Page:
The hero firemen of Surrey Docks who saved so many lives on the first night of the Blitz

News Desk (30 March, 2017)

"Theirs was a perilous journey, taking the matron through gaps in the walls of fire, along burning streets, and getting stuck in a flooded bomb crater."

16007Surrey Docks heroes: Timothy Muir and Harold Barrett

On the day the Luftwaffe first paid visit to London in 1940, it was thanks to the gallantry of local firefighters that dozens of lives were spared from an inferno at Surrey Docks.

Air-raid sirens sounded over London at 5pm on September 7, ushering in the first night of the Blitz.

An old receiving station for smallpox sufferers, on the current site of Surrey Docks Farm, was one of the first to be targeted.

Though the sirens were an all-too-familiar sound for Londoners, from the many drills held in preparation, that evening brought an experience all of its own.

The centre, then a collection of brick buildings and wooden shelters set up in 1883, was said to have been half-destroyed by the blaze that was still being fought the following day.

Incredibly, there were no casualties from the falling carpet bombs.

Only one porter endured a “burnt nose” and one stoker suffering with asthma went to hospital for an extended period with smoke inhalation.

Aerial photo of the South Wharf Receiving Station. Credit to Southwark Local History Library

There are records to hand that tell the stories of eight of the firefighters who were commended for their heroism.

Richard Ashton – later awarded a British Empire medal – was in charge of a fire boat towing a barge with 50 passengers from South Wharf.

This was no easy task, with bombs still falling and the Thames littered with unmanned barges drifting uncontrolled after their mooring ropes had burned away.

Ashton and a colleague successfully navigated between them, disembarking his petrified passengers to safety upriver at Nelson’s Dry Dock.

Harold Barrett was in charge of the crew that evacuated the staff and nurses from the Receiving Station via the Pier, and transported them by boat across the river to Millwall, on the Isle of Dogs.

Third, was Timothy Muir, who risked his life entering the burning receiving station to rescue a matron trapped inside.

Theirs was a perilous journey, taking the matron through gaps in the walls of fire, along burning streets, and getting stuck in a flooded bomb crater. Muir earned the prestigious George Medal for his part in this rescue.

Germander Speedwell, a heritage researcher at Surrey Docks Farm, told the News she is searching for locals who could help her track down more information about the other five, as well as the other professional firemen and auxiliaries who helped that day.

Another of the famous eight, James Bowtell, was the colleague working beside Ashton to navigate the 50 lives across the river to safety while weaving between the burning barges. The 43-year-old Peckham man also earned a Commendation.

Ambulance shelter at the Receiving Station. Photo provided by Wellcome Library

Nathaniel Barnes was a 50 year-old machinist then living in Waterloo, who after helping with the evacuation of staff across the river by police boat, volunteered to submerge himself underwater to cut away a rope that was tangled in the propeller.  Thanks to him, the boat was able to continue its rescue work. Records show he was recommended for an award, but did not receive one.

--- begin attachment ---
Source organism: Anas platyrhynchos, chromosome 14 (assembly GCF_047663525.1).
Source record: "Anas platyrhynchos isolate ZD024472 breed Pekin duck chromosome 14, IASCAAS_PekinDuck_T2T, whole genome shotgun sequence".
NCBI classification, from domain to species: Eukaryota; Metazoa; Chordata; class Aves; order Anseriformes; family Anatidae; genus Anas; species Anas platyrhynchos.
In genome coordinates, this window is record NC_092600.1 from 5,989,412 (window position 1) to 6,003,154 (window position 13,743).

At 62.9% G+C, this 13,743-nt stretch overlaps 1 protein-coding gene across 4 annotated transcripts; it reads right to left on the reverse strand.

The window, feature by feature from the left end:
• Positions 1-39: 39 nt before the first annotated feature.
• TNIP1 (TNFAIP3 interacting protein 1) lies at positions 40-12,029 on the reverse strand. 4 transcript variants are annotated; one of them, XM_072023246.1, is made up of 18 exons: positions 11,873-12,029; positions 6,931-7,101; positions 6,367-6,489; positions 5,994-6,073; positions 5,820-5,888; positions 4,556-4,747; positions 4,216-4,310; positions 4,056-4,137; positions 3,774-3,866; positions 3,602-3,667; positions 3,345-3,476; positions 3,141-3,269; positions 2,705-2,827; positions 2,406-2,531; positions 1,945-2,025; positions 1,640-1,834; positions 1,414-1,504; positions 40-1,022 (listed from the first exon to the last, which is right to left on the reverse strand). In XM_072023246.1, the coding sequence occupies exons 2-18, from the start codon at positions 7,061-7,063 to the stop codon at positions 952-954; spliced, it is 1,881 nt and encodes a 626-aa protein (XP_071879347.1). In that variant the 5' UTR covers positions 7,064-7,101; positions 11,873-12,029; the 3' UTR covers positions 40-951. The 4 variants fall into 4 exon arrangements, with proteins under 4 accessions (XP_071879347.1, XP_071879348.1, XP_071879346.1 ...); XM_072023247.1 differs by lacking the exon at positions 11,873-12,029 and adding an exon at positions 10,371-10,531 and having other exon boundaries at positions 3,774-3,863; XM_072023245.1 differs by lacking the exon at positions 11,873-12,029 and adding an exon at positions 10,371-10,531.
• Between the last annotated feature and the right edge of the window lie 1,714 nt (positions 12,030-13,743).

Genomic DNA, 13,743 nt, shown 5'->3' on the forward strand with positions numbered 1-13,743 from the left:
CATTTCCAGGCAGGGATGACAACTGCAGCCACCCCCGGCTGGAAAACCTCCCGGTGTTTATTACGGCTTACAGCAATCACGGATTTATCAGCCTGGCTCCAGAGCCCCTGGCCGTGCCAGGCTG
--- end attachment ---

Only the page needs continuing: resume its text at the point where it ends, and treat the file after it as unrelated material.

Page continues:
Hearing that nurses were trapped in the South Wharf, 26-year-old Frederick Meeks from the Amos Estate in Rotherhithe set off alone to try and help.

In a small boat he steered between burning barges, but was carried back downstream by the tide. Meeks received a Commendation for his effort, having continued to help with firefighting all night and the following day “with cheerfulness and indifference to danger”.

Another British Empire medal was awarded to mechanic William Petley, 59, for proactively helping with the fire-fighting, evacuations and rescues of staff and local residents.

Lastly, Samuel Melvin, a 44-year-old driver working as an auxiliary, wasn’t even supposed to be on duty that day, but came to help when he heard Surrey Docks was under attack.

He was awarded the George Medal, after he and Muir rescued a matron from the burning site and got her to safety, after a perilous journey through burning streets with three different vehicles and a misadventure with a flooded bomb crater.

Information is also sought on the matron, Sister Annie E Hope. She was the last to flee down the pier seeking escape by boat, only for an incendiary bomb to land on the pier ahead of her, forcing her to turn back. She was rescued later by road, and said she owed her life to Melvin and Muir who risked their own lives to return to the burning site for her.

Visit: to find out more about the Surrey Docks Farm research project.

Germander Speedwell says:

If anyone remembers any of the men listed above, please get in touch with us directly – the email address and phone number are at the bottom of this page:

We’d also be delighted to hear from anyone who has any memories of the South Wharf site in the early 20th century, including wartime and after, when it was a river fire station for many years.

Many thanks!

Germander, Project Co-ordinator, Piecing Together Our Past

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